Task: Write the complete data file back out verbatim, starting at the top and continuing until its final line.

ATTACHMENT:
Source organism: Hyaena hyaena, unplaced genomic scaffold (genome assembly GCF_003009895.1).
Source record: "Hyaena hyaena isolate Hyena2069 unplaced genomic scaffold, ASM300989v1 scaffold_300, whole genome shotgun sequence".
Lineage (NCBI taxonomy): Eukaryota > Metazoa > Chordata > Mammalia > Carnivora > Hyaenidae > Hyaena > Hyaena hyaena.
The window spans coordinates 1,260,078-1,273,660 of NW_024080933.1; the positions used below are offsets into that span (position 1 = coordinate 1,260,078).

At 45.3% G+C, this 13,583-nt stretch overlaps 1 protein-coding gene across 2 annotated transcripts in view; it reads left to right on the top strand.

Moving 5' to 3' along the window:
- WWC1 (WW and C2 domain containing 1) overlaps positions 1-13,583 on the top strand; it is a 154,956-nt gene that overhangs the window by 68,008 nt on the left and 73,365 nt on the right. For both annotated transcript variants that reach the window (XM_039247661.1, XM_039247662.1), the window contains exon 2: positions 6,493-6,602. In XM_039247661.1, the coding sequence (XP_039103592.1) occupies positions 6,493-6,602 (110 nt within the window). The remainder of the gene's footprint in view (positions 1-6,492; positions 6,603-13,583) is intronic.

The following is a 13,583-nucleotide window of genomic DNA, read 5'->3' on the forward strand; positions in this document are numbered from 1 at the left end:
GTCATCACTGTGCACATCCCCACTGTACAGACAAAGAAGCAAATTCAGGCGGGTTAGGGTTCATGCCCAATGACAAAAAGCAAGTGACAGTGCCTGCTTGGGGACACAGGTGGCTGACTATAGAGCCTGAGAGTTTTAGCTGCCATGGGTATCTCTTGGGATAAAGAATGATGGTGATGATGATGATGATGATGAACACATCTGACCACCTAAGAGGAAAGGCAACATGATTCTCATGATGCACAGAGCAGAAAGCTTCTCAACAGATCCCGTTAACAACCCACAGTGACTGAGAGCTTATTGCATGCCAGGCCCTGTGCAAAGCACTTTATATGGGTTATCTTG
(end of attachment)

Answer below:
Source organism: Hyaena hyaena, unplaced genomic scaffold (genome assembly GCF_003009895.1).
Source record: "Hyaena hyaena isolate Hyena2069 unplaced genomic scaffold, ASM300989v1 scaffold_300, whole genome shotgun sequence".
Lineage (NCBI taxonomy): Eukaryota > Metazoa > Chordata > Mammalia > Carnivora > Hyaenidae > Hyaena > Hyaena hyaena.
The window spans coordinates 1,260,078-1,273,660 of NW_024080933.1; the positions used below are offsets into that span (position 1 = coordinate 1,260,078).

At 45.3% G+C, this 13,583-nt stretch overlaps 1 protein-coding gene across 2 annotated transcripts in view; it reads left to right on the top strand.

Moving 5' to 3' along the window:
- WWC1 (WW and C2 domain containing 1) overlaps positions 1-13,583 on the top strand; it is a 154,956-nt gene that overhangs the window by 68,008 nt on the left and 73,365 nt on the right. For both annotated transcript variants that reach the window (XM_039247661.1, XM_039247662.1), the window contains exon 2: positions 6,493-6,602. In XM_039247661.1, the coding sequence (XP_039103592.1) occupies positions 6,493-6,602 (110 nt within the window). The remainder of the gene's footprint in view (positions 1-6,492; positions 6,603-13,583) is intronic.

The following is a 13,583-nucleotide window of genomic DNA, read 5'->3' on the forward strand; positions in this document are numbered from 1 at the left end:
GTCATCACTGTGCACATCCCCACTGTACAGACAAAGAAGCAAATTCAGGCGGGTTAGGGTTCATGCCCAATGACAAAAAGCAAGTGACAGTGCCTGCTTGGGGACACAGGTGGCTGACTATAGAGCCTGAGAGTTTTAGCTGCCATGGGTATCTCTTGGGATAAAGAATGATGGTGATGATGATGATGATGATGAACACATCTGACCACCTAAGAGGAAAGGCAACATGATTCTCATGATGCACAGAGCAGAAAGCTTCTCAACAGATCCCGTTAACAACCCACAGTGACTGAGAGCTTATTGCATGCCAGGCCCTGTGCAAAGCACTTTATATGGGTTATCTTG